This type of fashion is changing, its styles being altered, its forms maturing. Everything is more high quality, better made. All of the stylized sources of fashion, shape, type, colors and patterns have been unified to one great source of real elegance: interesting, demanding, perfect.
Here’s a salute to tradition and art, which are able to live and give beauty to the contemporary world, altering its old-fashioned beauty to express more modern times. This requires an era just like ours..
Libuša Mináčová, Dorka, good advice for all, pg. 6/73
Let’s take the picture and the corresponding commentary as an impulse to paint a picture and look for an impetus that would get us closer to actual painting. In order to achieve the optimal result, we will use the Čipek Method.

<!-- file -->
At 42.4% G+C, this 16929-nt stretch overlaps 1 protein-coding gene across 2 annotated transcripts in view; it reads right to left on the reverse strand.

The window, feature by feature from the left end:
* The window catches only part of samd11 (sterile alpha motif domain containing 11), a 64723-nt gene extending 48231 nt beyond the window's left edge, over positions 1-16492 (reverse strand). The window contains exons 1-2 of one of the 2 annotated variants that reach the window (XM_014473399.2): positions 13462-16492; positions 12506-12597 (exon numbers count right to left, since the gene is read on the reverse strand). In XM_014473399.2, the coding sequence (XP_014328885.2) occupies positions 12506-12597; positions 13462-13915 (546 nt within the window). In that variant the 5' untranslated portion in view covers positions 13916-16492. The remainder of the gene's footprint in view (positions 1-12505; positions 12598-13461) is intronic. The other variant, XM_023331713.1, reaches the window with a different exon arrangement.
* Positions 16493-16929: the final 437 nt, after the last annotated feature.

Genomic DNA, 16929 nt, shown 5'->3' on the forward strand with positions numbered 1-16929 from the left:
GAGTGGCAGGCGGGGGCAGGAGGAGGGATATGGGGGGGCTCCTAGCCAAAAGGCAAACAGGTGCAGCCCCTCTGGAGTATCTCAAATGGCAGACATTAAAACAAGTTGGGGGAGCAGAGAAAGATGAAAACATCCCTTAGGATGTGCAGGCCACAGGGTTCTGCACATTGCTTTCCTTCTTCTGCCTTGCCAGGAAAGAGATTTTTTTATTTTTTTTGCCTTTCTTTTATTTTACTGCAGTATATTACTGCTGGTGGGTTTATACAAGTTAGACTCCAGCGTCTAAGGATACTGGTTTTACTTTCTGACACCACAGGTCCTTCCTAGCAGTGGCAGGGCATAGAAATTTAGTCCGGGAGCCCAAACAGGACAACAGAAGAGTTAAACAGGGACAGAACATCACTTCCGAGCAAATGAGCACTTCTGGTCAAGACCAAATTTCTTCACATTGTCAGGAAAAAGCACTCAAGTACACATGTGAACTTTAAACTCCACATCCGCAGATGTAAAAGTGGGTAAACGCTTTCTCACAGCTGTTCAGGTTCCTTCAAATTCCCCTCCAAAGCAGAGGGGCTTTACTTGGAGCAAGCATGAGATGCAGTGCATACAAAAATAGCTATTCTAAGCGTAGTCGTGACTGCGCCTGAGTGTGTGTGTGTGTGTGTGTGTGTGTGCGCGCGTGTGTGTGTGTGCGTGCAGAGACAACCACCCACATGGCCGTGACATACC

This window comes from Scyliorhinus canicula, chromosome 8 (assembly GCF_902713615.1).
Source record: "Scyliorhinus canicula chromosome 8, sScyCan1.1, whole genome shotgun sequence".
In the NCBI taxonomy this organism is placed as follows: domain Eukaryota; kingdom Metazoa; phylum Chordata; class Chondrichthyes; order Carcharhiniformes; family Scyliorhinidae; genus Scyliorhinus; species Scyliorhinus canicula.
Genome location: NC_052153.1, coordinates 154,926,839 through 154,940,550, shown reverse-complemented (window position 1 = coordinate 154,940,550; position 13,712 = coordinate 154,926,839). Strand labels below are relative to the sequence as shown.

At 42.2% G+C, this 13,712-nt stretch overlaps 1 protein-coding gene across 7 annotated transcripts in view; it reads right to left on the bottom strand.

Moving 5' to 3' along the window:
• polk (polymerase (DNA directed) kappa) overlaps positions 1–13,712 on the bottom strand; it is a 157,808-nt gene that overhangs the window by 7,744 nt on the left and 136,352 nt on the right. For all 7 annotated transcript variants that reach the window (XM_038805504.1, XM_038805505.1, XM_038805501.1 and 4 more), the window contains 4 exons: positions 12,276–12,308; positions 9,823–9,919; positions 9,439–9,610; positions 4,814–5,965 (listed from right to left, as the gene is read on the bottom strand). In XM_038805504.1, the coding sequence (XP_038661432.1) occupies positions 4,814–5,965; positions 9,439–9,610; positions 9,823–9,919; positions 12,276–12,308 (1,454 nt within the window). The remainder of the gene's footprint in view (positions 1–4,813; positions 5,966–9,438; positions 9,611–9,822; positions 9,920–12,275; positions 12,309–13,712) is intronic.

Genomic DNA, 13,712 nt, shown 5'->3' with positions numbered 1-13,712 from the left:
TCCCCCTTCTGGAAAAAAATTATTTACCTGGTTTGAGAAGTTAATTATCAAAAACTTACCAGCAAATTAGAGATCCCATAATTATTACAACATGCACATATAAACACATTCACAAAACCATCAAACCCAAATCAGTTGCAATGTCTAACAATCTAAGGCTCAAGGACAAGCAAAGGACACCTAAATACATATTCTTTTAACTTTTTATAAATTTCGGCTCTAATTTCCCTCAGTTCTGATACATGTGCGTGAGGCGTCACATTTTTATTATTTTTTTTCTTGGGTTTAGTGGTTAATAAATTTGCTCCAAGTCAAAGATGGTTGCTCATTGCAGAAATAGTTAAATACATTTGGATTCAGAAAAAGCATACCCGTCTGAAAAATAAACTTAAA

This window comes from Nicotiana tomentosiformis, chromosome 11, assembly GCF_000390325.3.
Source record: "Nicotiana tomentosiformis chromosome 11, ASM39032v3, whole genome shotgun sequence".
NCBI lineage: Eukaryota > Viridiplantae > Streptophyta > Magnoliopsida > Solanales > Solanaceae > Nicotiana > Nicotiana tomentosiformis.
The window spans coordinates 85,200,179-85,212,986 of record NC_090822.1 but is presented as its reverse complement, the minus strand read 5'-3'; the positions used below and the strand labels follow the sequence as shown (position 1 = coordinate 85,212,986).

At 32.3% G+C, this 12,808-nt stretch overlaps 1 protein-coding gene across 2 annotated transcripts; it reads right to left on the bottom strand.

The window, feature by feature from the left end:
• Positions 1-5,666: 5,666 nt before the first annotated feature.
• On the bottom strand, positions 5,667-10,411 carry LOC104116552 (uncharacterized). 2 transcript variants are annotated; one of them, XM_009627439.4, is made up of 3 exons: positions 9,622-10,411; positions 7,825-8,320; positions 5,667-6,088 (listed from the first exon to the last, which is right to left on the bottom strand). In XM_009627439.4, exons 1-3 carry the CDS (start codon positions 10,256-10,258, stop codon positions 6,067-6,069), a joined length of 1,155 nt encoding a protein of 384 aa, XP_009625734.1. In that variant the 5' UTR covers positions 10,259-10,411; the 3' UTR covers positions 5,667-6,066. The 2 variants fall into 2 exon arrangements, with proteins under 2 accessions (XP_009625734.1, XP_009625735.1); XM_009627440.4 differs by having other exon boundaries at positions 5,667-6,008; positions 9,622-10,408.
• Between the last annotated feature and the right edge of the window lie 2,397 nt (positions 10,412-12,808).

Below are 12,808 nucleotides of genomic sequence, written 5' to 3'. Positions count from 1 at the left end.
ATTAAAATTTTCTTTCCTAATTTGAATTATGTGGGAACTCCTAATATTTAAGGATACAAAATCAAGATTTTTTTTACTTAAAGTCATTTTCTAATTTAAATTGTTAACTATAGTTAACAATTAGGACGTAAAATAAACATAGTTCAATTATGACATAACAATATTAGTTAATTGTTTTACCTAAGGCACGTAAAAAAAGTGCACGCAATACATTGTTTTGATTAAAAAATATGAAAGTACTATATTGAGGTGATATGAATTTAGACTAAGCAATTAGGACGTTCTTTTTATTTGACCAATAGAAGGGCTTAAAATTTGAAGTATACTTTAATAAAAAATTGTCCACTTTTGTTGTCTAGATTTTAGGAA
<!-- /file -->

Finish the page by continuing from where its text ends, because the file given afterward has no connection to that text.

In point A is the primary impulse of stupidity of the whole thing. The text only underscores the desperation of the situation, the need for escape to those “stylized wooden cottages” and in this way the backwardness of the displayed esthetics of the model. The picture is actually very banal, bordering on the sad: We see in it a somewhat fragile, unpolished young woman, who, at least judging by the year the photo was taken — 1973 — does not have a bright future in sight. Though fairly young, her best years are already behind her, five years ago. Her smile is all wrong. Her clothes are simply impossible, the poor dear, and as such, she is a subject to be painted. Without sentiment and without any fits. A banal woman and banal decor need only to be accentuated, the more crudely and coldly the better.